Every summer, it seems, city politicians debate the same issues: what to do with Toronto’s garbage, and how to make space for cyclists on our roads.
This summer, the problems came to a highly-publicized head.
A strike by city workers revealed exactly how much we throw away, and the death of courier Darcy Allan Sheppard was a stark reminder that road sharing is rarely smooth.
“There’s no more real debate on this issue,” Councillor Michael Walker said on Monday.
He’s calling for changes to existing laws affecting bicyclists. He wants to make helmets mandatory – bells are already compulsory – and force cyclists to get a license.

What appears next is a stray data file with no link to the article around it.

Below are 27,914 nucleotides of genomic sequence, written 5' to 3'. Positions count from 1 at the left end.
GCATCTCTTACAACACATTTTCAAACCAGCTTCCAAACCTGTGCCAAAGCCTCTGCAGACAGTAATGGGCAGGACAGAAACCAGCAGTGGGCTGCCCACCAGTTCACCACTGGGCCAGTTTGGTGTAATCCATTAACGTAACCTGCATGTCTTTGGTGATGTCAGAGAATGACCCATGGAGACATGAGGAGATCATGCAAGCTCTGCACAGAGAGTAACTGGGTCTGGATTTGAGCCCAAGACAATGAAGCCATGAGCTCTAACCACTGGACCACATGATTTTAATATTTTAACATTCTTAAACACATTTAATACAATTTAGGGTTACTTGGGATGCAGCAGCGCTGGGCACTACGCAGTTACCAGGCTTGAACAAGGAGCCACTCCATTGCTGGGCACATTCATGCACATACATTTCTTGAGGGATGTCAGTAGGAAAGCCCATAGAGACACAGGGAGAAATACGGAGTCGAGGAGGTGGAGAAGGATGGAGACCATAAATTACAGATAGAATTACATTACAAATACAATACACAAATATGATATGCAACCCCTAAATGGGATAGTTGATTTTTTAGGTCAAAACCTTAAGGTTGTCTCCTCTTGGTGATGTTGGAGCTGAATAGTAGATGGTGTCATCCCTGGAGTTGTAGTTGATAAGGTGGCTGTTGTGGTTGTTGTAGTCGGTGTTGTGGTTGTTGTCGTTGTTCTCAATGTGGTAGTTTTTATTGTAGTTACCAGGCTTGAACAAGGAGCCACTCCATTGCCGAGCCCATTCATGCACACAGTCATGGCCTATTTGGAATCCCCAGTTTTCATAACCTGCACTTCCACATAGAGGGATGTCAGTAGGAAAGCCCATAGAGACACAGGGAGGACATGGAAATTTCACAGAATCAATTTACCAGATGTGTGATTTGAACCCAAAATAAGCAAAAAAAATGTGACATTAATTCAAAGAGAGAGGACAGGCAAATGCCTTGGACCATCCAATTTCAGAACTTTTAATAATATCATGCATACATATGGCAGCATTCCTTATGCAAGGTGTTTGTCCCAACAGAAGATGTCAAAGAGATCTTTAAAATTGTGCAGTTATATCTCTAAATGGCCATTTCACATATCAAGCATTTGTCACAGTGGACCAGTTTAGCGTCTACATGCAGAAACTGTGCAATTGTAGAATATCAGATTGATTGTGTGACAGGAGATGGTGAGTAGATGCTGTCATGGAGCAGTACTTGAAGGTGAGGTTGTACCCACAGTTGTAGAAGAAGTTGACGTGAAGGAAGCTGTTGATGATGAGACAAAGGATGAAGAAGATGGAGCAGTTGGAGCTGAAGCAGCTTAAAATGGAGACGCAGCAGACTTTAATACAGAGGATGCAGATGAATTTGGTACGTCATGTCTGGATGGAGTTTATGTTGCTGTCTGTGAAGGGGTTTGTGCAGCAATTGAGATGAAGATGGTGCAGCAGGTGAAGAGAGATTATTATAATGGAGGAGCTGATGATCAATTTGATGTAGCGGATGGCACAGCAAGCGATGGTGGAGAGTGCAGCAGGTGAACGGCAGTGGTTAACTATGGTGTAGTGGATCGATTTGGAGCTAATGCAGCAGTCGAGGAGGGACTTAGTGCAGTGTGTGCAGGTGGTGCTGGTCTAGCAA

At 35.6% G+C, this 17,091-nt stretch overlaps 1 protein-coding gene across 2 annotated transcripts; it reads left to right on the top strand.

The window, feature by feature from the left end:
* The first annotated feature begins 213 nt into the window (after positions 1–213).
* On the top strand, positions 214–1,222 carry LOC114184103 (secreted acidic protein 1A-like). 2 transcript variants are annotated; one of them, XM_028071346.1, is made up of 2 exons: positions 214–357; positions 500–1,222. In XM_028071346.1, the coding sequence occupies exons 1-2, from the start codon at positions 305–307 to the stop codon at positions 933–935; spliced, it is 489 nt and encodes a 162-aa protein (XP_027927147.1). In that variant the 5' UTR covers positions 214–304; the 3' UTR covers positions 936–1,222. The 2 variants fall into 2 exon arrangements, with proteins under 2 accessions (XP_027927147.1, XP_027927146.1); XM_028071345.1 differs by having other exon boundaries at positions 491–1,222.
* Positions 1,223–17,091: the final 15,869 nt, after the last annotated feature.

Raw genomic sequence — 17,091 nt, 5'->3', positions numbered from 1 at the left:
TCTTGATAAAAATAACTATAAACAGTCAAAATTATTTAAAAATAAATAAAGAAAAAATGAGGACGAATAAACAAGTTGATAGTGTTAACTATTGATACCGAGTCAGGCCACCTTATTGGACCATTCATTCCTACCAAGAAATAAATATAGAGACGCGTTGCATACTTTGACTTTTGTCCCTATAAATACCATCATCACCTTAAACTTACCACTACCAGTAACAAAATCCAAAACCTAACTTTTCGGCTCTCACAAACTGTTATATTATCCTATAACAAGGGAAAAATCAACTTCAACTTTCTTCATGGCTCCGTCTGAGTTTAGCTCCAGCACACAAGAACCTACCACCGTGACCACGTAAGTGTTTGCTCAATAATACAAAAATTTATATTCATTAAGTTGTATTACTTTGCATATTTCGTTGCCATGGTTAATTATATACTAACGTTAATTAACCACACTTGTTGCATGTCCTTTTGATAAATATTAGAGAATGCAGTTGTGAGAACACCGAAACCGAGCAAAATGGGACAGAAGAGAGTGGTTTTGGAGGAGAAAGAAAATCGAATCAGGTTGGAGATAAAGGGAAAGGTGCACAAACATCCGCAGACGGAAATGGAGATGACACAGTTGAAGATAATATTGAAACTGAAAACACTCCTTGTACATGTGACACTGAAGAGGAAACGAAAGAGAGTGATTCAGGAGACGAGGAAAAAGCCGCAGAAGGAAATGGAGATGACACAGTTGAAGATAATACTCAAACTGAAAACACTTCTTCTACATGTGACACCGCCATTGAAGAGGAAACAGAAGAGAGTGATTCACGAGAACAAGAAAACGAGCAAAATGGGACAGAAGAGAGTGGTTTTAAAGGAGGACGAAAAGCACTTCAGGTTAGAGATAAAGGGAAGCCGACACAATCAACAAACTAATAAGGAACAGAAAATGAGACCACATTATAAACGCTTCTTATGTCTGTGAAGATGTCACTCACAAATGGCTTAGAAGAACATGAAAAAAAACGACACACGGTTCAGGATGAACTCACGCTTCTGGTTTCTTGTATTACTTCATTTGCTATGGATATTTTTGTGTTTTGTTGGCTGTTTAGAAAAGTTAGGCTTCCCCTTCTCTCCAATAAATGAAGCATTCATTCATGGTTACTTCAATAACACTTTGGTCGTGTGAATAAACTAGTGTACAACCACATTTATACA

“It’s a slam dunk. Nineteen years ago, the provincial government recommended that we do that.”
But the idea isn’t as popular with those who ride.
“When it comes to mandatory helmets, I think the law should remain as it is, which is mandatory for those under 18 years old,” countered Yvonne Bambrick of the Toronto Cyclists’ Union.
“I believe it should be a personal choice for adults, whether they feel the need to wear a helmet.”
The Public Works and Infrastructure Committee is currently considering the proposal.